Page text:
Probate Practice Guide by Karl Dowling BL

The Limitation of Actions & Time Limits

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The Limitation of Actions & Time Limits in Probate Practice (& Associated Practical Issues)


Section 9 Civil Liability Act 1961 provides that:

No proceedings shall be maintainable in respect of any cause of action whatsoever which has survived against the estate of a deceased person unless either:

(a) proceedings against him in respect of that cause of action were commenced within the relevant period and were pending at the date of his death, or

(b) proceedings are commenced in respect of that cause of action within the relevant period or within the period of two years after his death, whichever period first expires. 

Therefore, if proceedings are not in being at the deceased’s date of death, a creditor has two years from the date of death in which to initiate proceedings.

If the deceased had borrowings, it is commonplace for the personal representative to sit back and hope that the two-year limitation period to expire. In such instances so it may be necessary for the creditor to bring an application pursuant to section 27(4) of the Succession Act 1965, seeking liberty for an administrator ad litem to extract a limited grant in order to constitute a defendant for the purposes of the proceedings that the creditor intends to issue as against the estate.

Subsection (4) is of paramount importance and provides that:

Where by reason of any special circumstances it appears to the High Court (or, in a case within the jurisdiction of the Circuit Court, that Court) to be necessary or expedient to do so, the Court may order that administration be granted to such person as it thinks fit.

Applications pursuant to this section are commonplace and the court has the power to grant administration (with or without will annexed) of the estate of a deceased person, and a grant may be limited in any way the court thinks fit. The court also has the authority to revoke, cancel or recall any grant of administration.

A grant of administration ad litem will state on its face that it is limited for the purpose of defending named proceedings and may also recite further limitations depending on what is contained in the court order.

It should be noted that typically, an order is made granting liberty to the applicant to apply for and extract a grant of representation to the estate of a deceased and that the order itself is not the final step in the matter. An application together with the perfected order of the court must then be made to the Probate Office and the applicant will only be formally appointed as the legal personal representative of the estate of the deceased once the grant issues forth from the Probate Office.

If at some later stage, the person or persons entitled to the full grant, may seek to substitute themselves in the creditor’s proceedings, once the grant issues to them. The application to substitute is made by way of motion on notice and it appears that the administrator ad litem does not have any legal grounds upon which to oppose such an application.

The two-year time period cannot be postponed in the event of infancy or disability. In Moynihan v Greensmyth O’Higgins C.J. was of the opinion that:

“When it was decided to provide generally for the survival of causes of action, a general limitation period of two years was provided in s. 9, sub-s. 2(b), of the Civil Liability Act, 1961……Bearing in mind the State’s duty to others, in particular those who represent the estate of the deceased, and the beneficiaries, some reasonable limitation on actions against the estate was obviously required. . The danger of stale claims [is] very real and could constitute a serious threat to the rights of beneficiaries of the estate of the deceased.”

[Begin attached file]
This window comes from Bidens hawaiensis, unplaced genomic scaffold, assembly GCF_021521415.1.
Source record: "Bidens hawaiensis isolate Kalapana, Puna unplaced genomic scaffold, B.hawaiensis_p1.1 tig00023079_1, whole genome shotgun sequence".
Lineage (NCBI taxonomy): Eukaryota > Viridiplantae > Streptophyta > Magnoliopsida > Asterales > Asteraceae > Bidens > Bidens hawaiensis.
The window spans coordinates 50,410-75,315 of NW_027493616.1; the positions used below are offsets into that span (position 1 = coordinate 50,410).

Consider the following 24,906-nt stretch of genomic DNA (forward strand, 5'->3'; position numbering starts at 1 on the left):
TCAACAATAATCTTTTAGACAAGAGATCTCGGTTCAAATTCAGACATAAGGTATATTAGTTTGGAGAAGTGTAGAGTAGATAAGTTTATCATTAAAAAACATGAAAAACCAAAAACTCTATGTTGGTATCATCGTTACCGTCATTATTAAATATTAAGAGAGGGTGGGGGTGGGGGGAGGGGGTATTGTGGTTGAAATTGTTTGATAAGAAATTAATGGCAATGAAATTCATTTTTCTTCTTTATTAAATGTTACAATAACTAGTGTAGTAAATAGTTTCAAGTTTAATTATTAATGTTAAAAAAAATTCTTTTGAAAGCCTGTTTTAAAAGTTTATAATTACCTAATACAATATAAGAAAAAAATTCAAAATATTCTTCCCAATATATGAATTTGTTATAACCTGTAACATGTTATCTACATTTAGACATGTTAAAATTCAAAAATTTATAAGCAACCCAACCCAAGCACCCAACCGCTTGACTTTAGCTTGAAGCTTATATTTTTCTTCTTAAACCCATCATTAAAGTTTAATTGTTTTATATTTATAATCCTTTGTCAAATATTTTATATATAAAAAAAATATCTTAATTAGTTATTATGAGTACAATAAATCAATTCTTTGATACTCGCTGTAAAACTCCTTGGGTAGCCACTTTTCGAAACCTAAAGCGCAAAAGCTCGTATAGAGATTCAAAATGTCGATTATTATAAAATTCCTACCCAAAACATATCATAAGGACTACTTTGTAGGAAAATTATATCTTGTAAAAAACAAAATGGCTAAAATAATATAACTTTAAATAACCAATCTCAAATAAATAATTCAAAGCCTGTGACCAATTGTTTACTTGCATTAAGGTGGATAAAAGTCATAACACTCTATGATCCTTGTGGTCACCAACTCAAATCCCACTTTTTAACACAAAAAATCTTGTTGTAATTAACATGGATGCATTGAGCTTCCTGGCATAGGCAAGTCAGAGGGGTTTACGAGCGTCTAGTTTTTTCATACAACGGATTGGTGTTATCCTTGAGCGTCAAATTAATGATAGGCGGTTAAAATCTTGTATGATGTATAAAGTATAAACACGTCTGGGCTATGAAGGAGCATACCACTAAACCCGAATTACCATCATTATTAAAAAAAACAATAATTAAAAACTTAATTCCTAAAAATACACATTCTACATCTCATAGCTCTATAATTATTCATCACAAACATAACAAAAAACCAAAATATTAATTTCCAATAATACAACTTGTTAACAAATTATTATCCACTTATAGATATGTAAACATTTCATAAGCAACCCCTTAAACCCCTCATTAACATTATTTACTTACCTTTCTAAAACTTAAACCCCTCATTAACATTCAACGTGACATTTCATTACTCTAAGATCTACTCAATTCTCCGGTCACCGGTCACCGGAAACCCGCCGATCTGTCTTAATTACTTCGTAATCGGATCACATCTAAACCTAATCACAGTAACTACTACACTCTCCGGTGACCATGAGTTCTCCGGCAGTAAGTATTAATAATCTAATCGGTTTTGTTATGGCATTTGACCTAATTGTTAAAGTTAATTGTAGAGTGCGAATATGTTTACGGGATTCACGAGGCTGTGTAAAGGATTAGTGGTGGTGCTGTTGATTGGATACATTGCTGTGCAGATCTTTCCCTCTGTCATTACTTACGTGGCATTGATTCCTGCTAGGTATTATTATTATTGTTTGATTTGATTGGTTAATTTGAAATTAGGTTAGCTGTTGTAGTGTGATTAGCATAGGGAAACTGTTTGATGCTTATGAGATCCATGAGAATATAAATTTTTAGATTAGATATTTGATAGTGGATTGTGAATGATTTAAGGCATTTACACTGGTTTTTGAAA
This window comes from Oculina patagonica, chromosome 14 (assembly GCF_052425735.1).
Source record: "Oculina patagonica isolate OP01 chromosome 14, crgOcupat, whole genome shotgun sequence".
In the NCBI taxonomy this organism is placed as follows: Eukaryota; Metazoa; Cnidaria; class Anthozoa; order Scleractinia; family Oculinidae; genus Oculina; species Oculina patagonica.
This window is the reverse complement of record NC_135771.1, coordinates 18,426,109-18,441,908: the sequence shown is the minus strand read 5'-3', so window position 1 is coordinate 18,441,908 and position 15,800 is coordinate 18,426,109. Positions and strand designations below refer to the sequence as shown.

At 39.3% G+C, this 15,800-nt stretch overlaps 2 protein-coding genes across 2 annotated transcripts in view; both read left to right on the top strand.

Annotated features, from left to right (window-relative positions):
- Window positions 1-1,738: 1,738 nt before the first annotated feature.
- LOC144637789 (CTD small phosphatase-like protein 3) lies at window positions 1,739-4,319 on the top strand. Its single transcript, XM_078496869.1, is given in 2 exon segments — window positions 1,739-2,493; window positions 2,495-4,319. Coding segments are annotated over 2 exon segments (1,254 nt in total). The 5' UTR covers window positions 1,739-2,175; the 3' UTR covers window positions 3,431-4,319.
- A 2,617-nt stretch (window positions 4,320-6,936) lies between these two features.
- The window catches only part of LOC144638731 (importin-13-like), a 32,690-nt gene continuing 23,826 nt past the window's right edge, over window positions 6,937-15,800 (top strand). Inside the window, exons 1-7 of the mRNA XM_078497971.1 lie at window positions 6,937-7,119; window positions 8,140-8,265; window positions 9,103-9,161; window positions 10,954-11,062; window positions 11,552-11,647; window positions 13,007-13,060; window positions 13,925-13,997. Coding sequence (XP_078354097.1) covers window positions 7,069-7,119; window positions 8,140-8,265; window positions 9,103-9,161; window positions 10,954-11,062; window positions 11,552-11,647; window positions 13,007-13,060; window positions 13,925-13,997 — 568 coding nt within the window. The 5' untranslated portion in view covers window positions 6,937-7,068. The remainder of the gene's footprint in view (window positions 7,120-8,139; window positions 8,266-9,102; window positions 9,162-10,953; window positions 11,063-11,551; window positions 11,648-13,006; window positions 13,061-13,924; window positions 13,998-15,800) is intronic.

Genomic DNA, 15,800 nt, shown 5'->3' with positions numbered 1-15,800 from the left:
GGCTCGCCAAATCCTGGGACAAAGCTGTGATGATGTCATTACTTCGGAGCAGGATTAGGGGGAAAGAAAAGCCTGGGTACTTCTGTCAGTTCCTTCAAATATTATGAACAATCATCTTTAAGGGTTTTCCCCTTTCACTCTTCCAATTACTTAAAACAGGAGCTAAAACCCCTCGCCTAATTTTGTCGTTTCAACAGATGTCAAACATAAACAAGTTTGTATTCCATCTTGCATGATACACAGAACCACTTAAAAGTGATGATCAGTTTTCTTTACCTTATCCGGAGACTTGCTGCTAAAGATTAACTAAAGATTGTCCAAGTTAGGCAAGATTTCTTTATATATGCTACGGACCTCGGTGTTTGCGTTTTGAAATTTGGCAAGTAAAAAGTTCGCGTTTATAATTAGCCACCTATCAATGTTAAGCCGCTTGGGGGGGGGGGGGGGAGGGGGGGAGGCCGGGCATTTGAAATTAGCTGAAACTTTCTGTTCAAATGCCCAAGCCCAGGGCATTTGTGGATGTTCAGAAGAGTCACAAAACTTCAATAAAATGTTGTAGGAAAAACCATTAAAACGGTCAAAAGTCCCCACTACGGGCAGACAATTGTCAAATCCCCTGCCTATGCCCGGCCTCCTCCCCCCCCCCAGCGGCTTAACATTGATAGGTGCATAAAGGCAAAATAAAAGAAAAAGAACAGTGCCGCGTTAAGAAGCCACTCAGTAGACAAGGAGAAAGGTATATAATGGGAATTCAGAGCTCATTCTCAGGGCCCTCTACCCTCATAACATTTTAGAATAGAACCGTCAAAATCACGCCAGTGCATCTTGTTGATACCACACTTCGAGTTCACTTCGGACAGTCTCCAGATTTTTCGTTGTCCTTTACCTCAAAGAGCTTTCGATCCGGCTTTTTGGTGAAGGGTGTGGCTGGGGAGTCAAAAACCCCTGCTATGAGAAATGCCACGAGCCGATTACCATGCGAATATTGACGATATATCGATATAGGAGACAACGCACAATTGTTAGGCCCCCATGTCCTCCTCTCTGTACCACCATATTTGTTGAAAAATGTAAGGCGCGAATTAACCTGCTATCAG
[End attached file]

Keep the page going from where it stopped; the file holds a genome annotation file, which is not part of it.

Notice to Creditors

Personal representatives can use the protection afforded by section 49 of the Succession Act 1965 if they have given notice as is required by the section and were not aware of any claim as against the estate. Section 49 provides:

(1) Where the personal representatives have given such notices to creditors and others to send in their claims against the estate of the deceased as, in the opinion of the court in which the personal representatives are sought to be charged, would have been given by the court in an administration suit, the personal representatives shall, at the expiration of the time named in the said notices, or the last of them, for sending in such claims, be at liberty to distribute the assets of the deceased, or any part thereof, amongst the parties entitled thereto, having regard to the claims of which the personal representatives have then notice.

(2) The personal representatives shall not be liable to any person for the assets or any part thereof so distributed unless at the time of such distribution they had notice of that person’s claim.

(3) Nothing in this section shall prejudice the right of any creditor or claimant to follow any such assets into the hands of any person who may have received them.


Although the section is silent as to the form of the notice, it is usual that two advertisements are placed, one in a national newspaper and one in a newspaper local to the deceased’s place of death, with a one-week interval between them. If unusual circumstances arise, the personal representative may wish to seek the direction of the court in relation to such notices.

The executors’ year does not prevent a creditor from issuing proceedings as against the estate.


By | 2020-12-18T01:21:26+00:00 November 9th, 2016|Papers, Probate|0 Comments

About the Author:

Karl Dowling is a Barrister at Bar of Ireland & Bar of England and Wales. He is editor of the Irish Probate Journal and Committee member of the Society of Trust and Estate Practitioners (STEP) Ireland and coordinator of the Law Society's Certificate & Diploma in Trust and Estate Planning.